Bond-Related Expectations and Elections

Expectations – Just when you lease expect them:

The following expectations are relevant to the issuance of tax-exempt bonds.  These expectations are commonly recited in the tax compliance document executed and delivered by the issuer.

  1. Under Section 149(g) (“Hedge Bonds”), in order to prevent a bond from being characterized as a “hedge bond,” the issuer must reasonably expect that 85% of the issue’s spendable proceeds will be used within three years from the date of issuance to carry out the governmental purpose.  Note that “reasonable expectations” for Section 149 purposes not only encompasses reasonable expectations as defined in Treas. Reg. 1.148-1 but also, as modified by Section 149(f)(2)(B), that expectations as to changes in interest rates or in the provisions of the tax code (or regulations and rulings) may not be taken into account in determining whether expectations are reasonable.  Policy: to ensure reasonable sizing and timely issuance to prevent a potentially substantial drain on the Treasury.
  2. Under Section 1.148-2(e)(2) (“3-Year Temporary Yield Period”) concerning the 3-year temporary period for capital projects and qualified mortgage loans, the issuer must reasonably expect to satisfy the (a) expenditure test, (b) time test and (c) due diligence test.  The expenditure test requires that at least 85% of the net sale proceeds of the issue are allocated to expenditures on the capital projects by the end of the 3-year temporary period (this is almost like the 149(g) hedge bond definition test) (policy: to ensure prompt commencement of work).  The time test is met if the issuer incurs within 6 months of the issue date a substantial binding obligation to a third party to expend at least 5 percent of the net sale proceeds of the issue on the capital projects (policy: to assure that expenditure of bond proceeds is done within a reasonable time).  An obligation is not binding if it is subject to contingencies within the issuer’s or related party’s control.  The due diligence test is met if completion of the capital projects and the allocation of the net sale proceeds of the issue to expenditures proceed with due diligence (policy: to prevent delay of work). See also this article concerning yield restriction.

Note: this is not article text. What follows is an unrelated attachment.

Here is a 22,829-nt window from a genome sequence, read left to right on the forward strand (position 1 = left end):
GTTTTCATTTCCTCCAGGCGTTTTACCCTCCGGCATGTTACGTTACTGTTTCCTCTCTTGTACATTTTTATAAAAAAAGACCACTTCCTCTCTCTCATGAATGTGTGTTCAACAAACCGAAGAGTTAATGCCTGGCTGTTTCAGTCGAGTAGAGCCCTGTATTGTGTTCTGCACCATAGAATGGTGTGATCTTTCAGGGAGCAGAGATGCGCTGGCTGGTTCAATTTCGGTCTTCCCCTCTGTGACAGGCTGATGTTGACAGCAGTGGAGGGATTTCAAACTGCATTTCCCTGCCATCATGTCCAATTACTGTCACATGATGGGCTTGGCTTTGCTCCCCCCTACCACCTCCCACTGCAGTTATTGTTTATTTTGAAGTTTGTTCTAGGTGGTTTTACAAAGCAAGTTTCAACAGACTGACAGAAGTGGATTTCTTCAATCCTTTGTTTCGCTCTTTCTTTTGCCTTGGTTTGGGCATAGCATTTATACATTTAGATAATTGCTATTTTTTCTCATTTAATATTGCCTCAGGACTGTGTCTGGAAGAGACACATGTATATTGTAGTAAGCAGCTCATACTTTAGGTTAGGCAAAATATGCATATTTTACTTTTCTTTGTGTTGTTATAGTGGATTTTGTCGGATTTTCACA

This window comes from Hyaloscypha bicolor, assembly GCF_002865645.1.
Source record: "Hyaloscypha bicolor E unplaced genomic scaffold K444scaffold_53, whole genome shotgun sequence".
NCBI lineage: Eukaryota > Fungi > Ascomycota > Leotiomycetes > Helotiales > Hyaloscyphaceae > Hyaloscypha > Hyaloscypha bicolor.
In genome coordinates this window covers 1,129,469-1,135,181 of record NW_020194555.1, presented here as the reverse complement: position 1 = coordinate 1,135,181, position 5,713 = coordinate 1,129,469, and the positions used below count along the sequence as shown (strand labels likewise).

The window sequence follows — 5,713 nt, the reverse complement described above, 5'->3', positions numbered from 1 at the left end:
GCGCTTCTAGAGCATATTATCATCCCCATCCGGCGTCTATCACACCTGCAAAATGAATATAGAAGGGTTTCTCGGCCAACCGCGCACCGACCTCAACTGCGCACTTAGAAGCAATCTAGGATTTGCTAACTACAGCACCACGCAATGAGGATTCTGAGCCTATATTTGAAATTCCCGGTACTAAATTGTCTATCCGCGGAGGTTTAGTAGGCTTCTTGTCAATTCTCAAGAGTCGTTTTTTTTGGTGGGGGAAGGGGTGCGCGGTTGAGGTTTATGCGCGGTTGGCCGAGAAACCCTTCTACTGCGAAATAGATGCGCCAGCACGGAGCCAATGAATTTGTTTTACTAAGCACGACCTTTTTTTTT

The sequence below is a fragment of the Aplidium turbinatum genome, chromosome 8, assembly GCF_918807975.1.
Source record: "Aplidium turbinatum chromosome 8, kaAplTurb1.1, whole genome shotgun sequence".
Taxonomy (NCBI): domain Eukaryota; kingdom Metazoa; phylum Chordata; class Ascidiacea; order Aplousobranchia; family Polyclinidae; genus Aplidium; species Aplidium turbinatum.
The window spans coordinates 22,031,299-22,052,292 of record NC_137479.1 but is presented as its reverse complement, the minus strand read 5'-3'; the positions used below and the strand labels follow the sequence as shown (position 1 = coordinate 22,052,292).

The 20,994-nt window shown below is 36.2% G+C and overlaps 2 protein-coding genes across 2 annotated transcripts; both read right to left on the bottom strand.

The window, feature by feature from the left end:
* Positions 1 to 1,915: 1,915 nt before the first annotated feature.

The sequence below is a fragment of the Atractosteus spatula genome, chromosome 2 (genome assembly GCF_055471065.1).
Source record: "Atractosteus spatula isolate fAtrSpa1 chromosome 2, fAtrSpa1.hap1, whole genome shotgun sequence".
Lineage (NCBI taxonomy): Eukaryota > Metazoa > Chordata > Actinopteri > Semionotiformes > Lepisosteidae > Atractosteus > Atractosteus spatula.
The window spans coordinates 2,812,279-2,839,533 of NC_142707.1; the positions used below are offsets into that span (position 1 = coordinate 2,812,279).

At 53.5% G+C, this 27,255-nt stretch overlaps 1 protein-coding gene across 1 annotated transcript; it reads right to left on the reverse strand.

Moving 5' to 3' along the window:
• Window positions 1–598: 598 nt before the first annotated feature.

3. Under Section 1.141-12(a) (“Remedial Actions”), the conditions should be met in order to preserve remedial actions should they be needed: (a) Reasonable expectation on the issue date that the issue will meet neither the private business tests nor the private loan financing test for the entire term of the bonds; (b) Maturity not unreasonably long (120% test); (c) Proceeds of the issue must have been expended on a governmental purpose before the date of the deliberate action.  There is a separate WordPress article describing remedial actions.


  • Election under Section 1.141-15(d) of the Regulations permits application of the 1997 regulations (refunding regulations) to bonds outstanding on May 16, 1997 or refunding bonds issued on or after May 16, 1997.
  • Election to waive the right to treat a purpose investment as a program investment.
  • Election to waive the right to invest in higher yielding investments during any temporary period.
  • Election of the issuer of a pooled financing issue to apply rebate spending exceptions separately to each conduit loan.
  • Election for purposes of the two-year spending exception from rebate to apply certain provisions based on actual facts rather than reasonable expectations.
  • Election for purposes of the two-year spending exception from rebate to exclude from available construction proceeds the earnings on a reasonably required reserve fund.
  • Election for purposes of the two-year spending exception to treat a portion of an issue as a separate construction issue from rebate.
  • Election to pay 1.5% penalty in lieu of arbitrage rebate.
  • Election to treat portions of a bond issue as separate issues.

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